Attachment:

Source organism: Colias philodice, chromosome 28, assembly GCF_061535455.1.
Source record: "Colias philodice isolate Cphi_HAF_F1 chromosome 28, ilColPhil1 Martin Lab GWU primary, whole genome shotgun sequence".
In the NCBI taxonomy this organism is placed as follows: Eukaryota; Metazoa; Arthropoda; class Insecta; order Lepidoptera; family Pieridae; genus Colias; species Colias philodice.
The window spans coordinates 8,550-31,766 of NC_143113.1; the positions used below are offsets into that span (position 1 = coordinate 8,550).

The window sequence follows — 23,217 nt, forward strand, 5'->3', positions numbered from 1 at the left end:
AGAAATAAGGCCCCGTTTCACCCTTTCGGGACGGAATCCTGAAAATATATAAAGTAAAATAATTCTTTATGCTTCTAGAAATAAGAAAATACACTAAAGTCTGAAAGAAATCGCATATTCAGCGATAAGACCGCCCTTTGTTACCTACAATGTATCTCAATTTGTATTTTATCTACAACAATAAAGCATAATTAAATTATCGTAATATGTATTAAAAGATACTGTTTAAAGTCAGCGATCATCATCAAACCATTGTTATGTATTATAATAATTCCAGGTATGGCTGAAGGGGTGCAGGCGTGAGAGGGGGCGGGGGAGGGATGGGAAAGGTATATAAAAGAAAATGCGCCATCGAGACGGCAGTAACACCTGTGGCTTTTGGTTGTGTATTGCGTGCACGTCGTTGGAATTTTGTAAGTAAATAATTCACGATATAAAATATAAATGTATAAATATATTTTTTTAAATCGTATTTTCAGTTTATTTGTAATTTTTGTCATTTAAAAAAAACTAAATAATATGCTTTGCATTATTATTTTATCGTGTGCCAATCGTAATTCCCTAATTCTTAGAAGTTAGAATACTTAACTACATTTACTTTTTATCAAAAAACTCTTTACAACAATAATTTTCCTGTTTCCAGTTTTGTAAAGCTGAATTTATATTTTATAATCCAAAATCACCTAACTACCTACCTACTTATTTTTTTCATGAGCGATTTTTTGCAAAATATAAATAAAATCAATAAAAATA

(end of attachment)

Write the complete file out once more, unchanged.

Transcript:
Source organism: Colias philodice, chromosome 28, assembly GCF_061535455.1.
Source record: "Colias philodice isolate Cphi_HAF_F1 chromosome 28, ilColPhil1 Martin Lab GWU primary, whole genome shotgun sequence".
In the NCBI taxonomy this organism is placed as follows: Eukaryota; Metazoa; Arthropoda; class Insecta; order Lepidoptera; family Pieridae; genus Colias; species Colias philodice.
The window spans coordinates 8,550-31,766 of NC_143113.1; the positions used below are offsets into that span (position 1 = coordinate 8,550).

The window sequence follows — 23,217 nt, forward strand, 5'->3', positions numbered from 1 at the left end:
AGAAATAAGGCCCCGTTTCACCCTTTCGGGACGGAATCCTGAAAATATATAAAGTAAAATAATTCTTTATGCTTCTAGAAATAAGAAAATACACTAAAGTCTGAAAGAAATCGCATATTCAGCGATAAGACCGCCCTTTGTTACCTACAATGTATCTCAATTTGTATTTTATCTACAACAATAAAGCATAATTAAATTATCGTAATATGTATTAAAAGATACTGTTTAAAGTCAGCGATCATCATCAAACCATTGTTATGTATTATAATAATTCCAGGTATGGCTGAAGGGGTGCAGGCGTGAGAGGGGGCGGGGGAGGGATGGGAAAGGTATATAAAAGAAAATGCGCCATCGAGACGGCAGTAACACCTGTGGCTTTTGGTTGTGTATTGCGTGCACGTCGTTGGAATTTTGTAAGTAAATAATTCACGATATAAAATATAAATGTATAAATATATTTTTTTAAATCGTATTTTCAGTTTATTTGTAATTTTTGTCATTTAAAAAAAACTAAATAATATGCTTTGCATTATTATTTTATCGTGTGCCAATCGTAATTCCCTAATTCTTAGAAGTTAGAATACTTAACTACATTTACTTTTTATCAAAAAACTCTTTACAACAATAATTTTCCTGTTTCCAGTTTTGTAAAGCTGAATTTATATTTTATAATCCAAAATCACCTAACTACCTACCTACTTATTTTTTTCATGAGCGATTTTTTGCAAAATATAAATAAAATCAATAAAAATA